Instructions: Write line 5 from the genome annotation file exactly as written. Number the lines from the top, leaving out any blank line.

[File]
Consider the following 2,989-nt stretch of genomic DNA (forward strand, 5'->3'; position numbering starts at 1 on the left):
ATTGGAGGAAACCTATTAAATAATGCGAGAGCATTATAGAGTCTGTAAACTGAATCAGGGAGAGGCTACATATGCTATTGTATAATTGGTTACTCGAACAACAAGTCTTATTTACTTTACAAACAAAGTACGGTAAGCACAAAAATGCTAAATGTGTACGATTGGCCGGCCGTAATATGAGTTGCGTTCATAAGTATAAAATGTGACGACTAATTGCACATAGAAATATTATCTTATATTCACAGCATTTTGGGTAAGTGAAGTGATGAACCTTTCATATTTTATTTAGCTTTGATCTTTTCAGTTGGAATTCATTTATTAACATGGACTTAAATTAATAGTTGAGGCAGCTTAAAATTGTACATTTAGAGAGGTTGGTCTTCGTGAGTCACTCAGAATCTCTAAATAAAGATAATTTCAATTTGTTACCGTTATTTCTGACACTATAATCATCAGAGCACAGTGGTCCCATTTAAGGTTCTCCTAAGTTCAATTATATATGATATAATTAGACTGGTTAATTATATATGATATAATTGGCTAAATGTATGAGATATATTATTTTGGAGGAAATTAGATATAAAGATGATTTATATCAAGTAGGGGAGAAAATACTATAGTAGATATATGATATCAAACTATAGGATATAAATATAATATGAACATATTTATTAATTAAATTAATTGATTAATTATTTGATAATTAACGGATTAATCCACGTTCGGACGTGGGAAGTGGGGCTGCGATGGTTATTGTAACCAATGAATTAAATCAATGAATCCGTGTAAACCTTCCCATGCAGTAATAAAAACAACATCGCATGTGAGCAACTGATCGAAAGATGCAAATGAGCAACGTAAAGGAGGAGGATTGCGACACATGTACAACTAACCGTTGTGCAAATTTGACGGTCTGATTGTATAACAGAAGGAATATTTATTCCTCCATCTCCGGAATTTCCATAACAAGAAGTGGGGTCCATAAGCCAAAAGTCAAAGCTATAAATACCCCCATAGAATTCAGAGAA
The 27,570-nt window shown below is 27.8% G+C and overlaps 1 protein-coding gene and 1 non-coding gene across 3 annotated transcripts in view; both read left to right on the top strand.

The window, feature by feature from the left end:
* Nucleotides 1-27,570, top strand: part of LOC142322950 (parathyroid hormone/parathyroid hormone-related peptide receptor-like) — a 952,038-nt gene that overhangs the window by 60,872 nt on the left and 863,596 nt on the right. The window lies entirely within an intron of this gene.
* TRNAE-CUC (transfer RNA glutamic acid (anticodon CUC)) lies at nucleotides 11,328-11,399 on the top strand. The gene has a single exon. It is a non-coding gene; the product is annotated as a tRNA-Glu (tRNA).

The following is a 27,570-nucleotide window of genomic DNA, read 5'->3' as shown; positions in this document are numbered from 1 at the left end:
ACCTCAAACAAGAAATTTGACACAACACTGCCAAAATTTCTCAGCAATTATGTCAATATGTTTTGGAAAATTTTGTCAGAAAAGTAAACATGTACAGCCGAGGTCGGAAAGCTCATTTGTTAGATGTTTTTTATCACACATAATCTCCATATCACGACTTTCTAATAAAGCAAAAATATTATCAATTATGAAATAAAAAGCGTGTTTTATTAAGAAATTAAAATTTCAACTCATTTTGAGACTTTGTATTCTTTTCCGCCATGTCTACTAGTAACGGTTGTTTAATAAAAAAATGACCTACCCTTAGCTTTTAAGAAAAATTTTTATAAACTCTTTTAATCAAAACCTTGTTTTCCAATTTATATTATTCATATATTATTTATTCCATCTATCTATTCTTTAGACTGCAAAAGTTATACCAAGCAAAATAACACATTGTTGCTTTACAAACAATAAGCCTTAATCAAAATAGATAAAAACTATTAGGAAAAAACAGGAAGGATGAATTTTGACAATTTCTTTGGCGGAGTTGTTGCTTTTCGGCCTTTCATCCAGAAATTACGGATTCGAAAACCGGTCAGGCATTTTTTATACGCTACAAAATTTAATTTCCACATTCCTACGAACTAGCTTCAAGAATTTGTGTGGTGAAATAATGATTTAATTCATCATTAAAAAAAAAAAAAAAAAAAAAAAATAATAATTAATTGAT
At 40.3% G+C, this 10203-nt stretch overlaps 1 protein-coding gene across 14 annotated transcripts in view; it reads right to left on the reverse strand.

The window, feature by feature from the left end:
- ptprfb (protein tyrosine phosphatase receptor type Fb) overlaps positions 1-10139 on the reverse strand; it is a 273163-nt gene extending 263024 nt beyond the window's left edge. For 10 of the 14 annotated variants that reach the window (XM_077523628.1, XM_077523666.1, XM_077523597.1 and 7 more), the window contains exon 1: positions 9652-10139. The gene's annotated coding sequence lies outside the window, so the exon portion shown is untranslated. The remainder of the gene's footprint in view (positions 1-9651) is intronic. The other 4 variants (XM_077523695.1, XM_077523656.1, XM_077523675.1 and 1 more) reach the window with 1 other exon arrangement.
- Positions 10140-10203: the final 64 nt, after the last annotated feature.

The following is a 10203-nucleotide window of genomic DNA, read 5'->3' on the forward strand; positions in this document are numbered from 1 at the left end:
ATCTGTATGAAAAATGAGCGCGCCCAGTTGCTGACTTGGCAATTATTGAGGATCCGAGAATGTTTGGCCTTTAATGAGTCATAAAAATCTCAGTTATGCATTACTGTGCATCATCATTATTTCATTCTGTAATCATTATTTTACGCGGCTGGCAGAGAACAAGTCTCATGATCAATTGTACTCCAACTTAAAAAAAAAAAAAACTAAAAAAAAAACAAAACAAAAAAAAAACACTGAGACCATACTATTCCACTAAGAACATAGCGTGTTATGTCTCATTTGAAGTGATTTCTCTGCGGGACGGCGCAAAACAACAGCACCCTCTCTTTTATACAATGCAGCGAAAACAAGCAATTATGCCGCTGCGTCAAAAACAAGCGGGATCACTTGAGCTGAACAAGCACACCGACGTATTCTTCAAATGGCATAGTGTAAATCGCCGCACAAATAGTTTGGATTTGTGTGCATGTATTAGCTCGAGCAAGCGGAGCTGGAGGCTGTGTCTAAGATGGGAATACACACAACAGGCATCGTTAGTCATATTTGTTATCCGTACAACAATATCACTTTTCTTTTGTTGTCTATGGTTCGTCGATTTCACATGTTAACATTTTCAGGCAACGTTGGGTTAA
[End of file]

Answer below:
* Nucleotides 1-27,570, top strand: part of LOC142322950 (parathyroid hormone/parathyroid hormone-related peptide receptor-like) — a 952,038-nt gene that overhangs the window by 60,872 nt on the left and 863,596 nt on the right. The window lies entirely within an intron of this gene.